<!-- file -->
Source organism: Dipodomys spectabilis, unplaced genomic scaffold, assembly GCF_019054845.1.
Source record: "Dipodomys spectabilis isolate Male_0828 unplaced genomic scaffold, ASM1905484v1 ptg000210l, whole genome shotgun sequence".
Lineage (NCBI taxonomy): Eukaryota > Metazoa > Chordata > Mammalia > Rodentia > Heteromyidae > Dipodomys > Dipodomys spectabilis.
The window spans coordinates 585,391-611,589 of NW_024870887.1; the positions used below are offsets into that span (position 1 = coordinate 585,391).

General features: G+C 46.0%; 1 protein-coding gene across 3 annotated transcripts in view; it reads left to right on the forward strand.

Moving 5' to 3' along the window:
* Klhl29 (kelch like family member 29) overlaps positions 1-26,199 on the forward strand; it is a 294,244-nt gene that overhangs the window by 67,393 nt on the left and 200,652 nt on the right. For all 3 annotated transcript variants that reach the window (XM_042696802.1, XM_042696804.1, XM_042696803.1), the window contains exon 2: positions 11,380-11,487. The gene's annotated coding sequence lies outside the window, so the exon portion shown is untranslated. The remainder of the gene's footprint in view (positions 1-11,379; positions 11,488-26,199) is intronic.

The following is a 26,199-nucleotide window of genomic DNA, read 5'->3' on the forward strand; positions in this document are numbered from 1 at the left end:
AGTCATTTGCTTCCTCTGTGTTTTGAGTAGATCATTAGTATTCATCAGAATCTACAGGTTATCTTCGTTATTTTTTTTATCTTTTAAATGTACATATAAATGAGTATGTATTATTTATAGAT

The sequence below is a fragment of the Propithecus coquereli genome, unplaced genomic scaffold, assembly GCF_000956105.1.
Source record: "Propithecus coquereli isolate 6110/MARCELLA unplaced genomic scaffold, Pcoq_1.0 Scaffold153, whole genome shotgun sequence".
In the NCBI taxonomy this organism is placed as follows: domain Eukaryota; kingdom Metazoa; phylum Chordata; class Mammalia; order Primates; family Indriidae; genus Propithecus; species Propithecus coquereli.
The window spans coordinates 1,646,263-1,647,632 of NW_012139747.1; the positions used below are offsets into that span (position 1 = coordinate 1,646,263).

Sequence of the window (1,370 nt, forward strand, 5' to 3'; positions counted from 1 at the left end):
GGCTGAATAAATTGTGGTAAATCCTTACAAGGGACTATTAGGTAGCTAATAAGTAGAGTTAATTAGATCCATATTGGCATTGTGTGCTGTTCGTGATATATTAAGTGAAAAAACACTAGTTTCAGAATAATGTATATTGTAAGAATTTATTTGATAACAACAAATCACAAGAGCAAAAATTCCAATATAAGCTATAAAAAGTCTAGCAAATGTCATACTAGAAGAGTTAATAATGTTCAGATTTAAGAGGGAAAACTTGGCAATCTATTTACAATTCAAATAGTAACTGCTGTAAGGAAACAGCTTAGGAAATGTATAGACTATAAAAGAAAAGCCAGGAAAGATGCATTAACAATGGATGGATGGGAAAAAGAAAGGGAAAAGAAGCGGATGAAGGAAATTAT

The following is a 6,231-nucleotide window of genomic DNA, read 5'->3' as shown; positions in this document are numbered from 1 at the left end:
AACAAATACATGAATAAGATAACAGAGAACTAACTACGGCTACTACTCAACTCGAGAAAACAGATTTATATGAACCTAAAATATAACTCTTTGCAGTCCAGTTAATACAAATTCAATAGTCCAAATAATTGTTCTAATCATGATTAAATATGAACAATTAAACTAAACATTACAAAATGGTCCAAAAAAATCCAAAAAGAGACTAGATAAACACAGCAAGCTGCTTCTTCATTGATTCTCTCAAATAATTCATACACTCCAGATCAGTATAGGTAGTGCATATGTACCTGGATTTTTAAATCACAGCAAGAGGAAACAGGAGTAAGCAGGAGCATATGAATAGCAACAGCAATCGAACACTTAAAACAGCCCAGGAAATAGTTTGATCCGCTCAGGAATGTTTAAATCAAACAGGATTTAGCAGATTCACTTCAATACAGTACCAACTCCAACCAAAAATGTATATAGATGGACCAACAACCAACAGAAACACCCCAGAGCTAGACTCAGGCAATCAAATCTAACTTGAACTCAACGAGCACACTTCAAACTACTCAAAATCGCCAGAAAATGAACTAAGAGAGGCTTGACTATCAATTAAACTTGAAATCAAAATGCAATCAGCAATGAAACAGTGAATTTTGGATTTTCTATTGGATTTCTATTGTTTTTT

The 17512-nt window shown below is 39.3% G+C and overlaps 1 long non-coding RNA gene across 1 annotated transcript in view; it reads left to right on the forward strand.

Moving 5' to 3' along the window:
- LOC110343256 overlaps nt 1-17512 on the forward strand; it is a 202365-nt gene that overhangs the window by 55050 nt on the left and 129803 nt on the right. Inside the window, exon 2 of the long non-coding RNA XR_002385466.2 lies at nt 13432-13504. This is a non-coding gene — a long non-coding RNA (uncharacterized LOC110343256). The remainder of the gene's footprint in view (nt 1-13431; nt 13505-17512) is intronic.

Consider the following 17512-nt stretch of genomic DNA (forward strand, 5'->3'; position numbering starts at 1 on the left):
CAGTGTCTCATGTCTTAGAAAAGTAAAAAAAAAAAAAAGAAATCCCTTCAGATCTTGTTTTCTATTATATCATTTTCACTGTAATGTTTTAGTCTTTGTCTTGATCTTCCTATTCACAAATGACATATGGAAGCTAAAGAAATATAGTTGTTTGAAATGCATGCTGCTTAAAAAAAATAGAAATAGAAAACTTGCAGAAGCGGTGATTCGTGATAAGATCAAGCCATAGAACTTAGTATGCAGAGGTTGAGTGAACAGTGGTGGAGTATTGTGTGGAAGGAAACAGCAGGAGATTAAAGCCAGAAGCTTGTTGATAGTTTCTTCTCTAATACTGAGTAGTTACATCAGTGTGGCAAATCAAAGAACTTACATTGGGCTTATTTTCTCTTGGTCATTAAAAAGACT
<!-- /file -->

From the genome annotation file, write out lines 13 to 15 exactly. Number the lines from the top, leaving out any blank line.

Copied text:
The window spans coordinates 1,646,263-1,647,632 of NW_012139747.1; the positions used below are offsets into that span (position 1 = coordinate 1,646,263).

Sequence of the window (1,370 nt, forward strand, 5' to 3'; positions counted from 1 at the left end):
GGCTGAATAAATTGTGGTAAATCCTTACAAGGGACTATTAGGTAGCTAATAAGTAGAGTTAATTAGATCCATATTGGCATTGTGTGCTGTTCGTGATATATTAAGTGAAAAAACACTAGTTTCAGAATAATGTATATTGTAAGAATTTATTTGATAACAACAAATCACAAGAGCAAAAATTCCAATATAAGCTATAAAAAGTCTAGCAAATGTCATACTAGAAGAGTTAATAATGTTCAGATTTAAGAGGGAAAACTTGGCAATCTATTTACAATTCAAATAGTAACTGCTGTAAGGAAACAGCTTAGGAAATGTATAGACTATAAAAGAAAAGCCAGGAAAGATGCATTAACAATGGATGGATGGGAAAAAGAAAGGGAAAAGAAGCGGATGAAGGAAATTAT